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Zoology is the scientific study of the animal kingdom. It encompasses an enormous variety of organisms, from small invertebrates such as earthworms to giant mammals such as blue whales. This discipline has many aspects of study, and zoologists can specialize in areas such as animal behaviour, physiology, anatomy, or taxonomy. Zoologists’ research is critical to a number of environmental issues and the protection of Canada’s animal species.
Become a Zoologist
A zoologist is not simply an animal behavior expert, but also studies animal diseases, life process, reproduction, feeding habits, and the number of certain animals. Most zoologists tend to specialize in one type of animal that appeals to them and interests them the most, for example, mammalogists study mammals, ichthyologists study fish, ornithologists study birds, and herpetologists study reptiles. Some zoologists go one step further and decide to only study elephants, or sharks.
Many jobs in zoology are not formally advertised, so networking is very important. Talk to university staff as they may be able to offer you some advice or put you in contact with someone employed in the field. Use professional networking sites to build up relevant contacts in advance of graduation. Keep in contact with those you meet through volunteering or work experience.
Average Base Salary
State and federal governments employ the greatest number of zoologists. According to the BLS, 34 percent of all zoologists in 2010 were employed by state governments and 26 percent were employed by the federal government. Some of the government agencies employing zoologists are the Department of the Interior, Bureau of Land Management, Forest Service, Fish and Wildlife Service, and the U.S. Army Corps of Engineers.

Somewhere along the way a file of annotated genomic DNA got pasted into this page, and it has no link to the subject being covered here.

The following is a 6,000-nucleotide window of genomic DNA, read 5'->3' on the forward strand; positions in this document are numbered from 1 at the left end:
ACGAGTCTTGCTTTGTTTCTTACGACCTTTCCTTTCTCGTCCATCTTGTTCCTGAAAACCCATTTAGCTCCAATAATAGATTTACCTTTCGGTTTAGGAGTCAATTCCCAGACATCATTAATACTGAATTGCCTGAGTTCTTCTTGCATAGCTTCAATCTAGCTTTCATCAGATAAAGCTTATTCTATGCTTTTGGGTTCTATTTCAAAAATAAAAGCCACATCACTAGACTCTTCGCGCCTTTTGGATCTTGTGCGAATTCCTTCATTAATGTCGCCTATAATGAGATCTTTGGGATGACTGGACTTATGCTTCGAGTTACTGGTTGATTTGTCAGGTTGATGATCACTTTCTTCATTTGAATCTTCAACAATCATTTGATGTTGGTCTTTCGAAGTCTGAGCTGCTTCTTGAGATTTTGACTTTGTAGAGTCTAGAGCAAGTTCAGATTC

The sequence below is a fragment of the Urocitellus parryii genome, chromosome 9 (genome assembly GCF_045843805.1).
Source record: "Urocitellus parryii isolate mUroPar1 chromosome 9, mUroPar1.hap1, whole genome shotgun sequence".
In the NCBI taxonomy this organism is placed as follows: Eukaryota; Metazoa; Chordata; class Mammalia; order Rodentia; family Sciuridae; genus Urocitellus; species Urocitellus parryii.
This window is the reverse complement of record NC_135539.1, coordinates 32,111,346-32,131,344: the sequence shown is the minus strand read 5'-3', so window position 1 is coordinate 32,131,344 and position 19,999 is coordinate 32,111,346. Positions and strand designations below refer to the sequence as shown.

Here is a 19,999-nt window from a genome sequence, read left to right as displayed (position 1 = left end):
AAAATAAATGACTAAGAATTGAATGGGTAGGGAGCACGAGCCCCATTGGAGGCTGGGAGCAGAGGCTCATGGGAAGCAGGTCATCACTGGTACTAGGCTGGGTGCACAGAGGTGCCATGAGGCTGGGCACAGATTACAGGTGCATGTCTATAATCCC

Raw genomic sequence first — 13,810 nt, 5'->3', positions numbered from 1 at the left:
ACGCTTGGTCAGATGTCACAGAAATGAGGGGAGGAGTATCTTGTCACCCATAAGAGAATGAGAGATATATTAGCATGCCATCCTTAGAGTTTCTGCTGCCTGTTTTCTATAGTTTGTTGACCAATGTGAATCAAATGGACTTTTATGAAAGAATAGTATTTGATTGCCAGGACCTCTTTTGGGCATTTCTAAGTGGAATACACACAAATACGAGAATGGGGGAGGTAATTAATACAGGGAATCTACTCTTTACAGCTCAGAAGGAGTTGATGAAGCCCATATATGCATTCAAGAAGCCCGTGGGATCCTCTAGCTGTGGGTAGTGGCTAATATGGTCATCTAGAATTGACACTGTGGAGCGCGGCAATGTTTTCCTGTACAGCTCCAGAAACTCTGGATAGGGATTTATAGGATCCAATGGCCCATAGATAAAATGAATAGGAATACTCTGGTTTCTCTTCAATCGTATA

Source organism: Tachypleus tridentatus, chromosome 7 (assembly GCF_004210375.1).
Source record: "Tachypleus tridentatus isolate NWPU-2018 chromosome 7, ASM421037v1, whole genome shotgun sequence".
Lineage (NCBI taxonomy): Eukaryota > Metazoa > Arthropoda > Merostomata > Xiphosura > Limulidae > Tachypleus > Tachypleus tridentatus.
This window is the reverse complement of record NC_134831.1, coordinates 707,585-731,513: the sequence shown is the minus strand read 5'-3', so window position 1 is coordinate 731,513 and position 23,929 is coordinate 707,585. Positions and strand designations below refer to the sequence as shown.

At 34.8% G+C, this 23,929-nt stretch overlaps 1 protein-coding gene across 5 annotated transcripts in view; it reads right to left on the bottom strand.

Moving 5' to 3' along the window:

Zoologist Career Information: Becoming a Zoologist
Zoology is the study of living organisms, specifically animals. Zoologists study multiple species in a certain ecosystem, population interactions, and specific species or behaviors. They collect and analyze data in labs or outdoor environments. Many conduct research and teach at universities, while others are employed at zoos or federal agencies with a concern for wildlife. Travel might be required, and work is often accomplished in challenging weather conditions.
Zoologists and Wildlife Biologists
This position will require approximately 70% field work and 30% office work. Fieldwork consists of assistance with Section 404 delineations and reconnaissance level assessments of wetlands and waters of the US, Threatened and Endangered species surveys and habitat assessments, assistance with various types of permitting projects, preparation of reports, and collection and management of GPS data.
As a Zoological Scientist, you will study animals, including evolution, physiology, reproduction, genetics, behaviour and ecology. You will be involved in laboratory research and fieldwork. You will be able to use their knowledge in lots of different areas, such as conservation, agriculture and industry, for example, pharmaceuticals.